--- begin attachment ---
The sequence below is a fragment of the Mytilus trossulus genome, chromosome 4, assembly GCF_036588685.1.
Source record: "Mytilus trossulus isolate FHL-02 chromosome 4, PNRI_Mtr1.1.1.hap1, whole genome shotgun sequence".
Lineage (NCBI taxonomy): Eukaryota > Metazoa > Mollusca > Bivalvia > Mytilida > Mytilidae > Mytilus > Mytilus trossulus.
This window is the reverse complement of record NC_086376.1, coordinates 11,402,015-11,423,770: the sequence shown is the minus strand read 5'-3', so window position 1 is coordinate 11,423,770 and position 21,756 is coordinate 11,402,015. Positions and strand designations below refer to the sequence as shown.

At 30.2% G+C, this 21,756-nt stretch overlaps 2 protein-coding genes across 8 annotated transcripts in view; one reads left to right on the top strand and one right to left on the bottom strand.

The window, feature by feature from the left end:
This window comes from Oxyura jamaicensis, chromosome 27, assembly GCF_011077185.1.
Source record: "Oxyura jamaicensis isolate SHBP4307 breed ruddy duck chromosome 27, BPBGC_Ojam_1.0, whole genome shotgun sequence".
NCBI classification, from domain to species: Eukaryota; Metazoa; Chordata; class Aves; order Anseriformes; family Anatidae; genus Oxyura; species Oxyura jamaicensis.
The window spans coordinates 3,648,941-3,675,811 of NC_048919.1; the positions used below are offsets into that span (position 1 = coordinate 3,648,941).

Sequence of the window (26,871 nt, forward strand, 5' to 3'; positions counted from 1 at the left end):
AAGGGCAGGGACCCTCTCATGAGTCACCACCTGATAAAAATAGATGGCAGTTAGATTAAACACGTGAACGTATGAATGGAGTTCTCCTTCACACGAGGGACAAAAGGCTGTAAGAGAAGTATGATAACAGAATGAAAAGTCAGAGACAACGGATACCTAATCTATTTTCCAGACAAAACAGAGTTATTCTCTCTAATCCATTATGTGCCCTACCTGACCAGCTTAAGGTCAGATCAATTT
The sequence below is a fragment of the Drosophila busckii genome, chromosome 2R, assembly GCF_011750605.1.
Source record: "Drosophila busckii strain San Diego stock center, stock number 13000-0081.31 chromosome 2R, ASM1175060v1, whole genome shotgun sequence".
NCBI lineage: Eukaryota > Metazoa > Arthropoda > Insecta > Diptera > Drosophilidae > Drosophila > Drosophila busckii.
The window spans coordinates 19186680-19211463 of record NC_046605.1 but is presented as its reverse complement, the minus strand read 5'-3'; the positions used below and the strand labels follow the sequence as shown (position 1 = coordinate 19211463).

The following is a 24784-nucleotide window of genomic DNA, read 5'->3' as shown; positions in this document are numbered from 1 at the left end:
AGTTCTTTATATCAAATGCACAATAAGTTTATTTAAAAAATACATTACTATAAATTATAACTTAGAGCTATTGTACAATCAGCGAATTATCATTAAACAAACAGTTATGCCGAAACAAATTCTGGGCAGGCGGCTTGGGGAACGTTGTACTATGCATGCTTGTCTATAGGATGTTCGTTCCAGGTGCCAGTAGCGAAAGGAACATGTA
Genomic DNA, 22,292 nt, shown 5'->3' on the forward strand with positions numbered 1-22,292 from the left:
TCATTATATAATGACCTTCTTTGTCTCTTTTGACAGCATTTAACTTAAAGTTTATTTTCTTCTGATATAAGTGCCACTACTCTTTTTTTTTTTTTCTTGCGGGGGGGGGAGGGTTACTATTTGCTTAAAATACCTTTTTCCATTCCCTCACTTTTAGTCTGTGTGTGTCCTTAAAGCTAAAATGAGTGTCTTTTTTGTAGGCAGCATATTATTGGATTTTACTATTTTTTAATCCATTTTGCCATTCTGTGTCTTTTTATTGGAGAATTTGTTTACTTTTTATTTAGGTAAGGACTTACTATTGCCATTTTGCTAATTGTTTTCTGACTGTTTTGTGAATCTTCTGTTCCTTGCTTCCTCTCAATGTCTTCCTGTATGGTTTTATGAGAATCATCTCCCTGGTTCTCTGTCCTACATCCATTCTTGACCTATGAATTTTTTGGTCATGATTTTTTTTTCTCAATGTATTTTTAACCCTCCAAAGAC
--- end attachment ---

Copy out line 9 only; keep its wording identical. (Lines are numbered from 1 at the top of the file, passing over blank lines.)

NCBI classification, from domain to species: Eukaryota; Metazoa; Chordata; class Aves; order Anseriformes; family Anatidae; genus Oxyura; species Oxyura jamaicensis.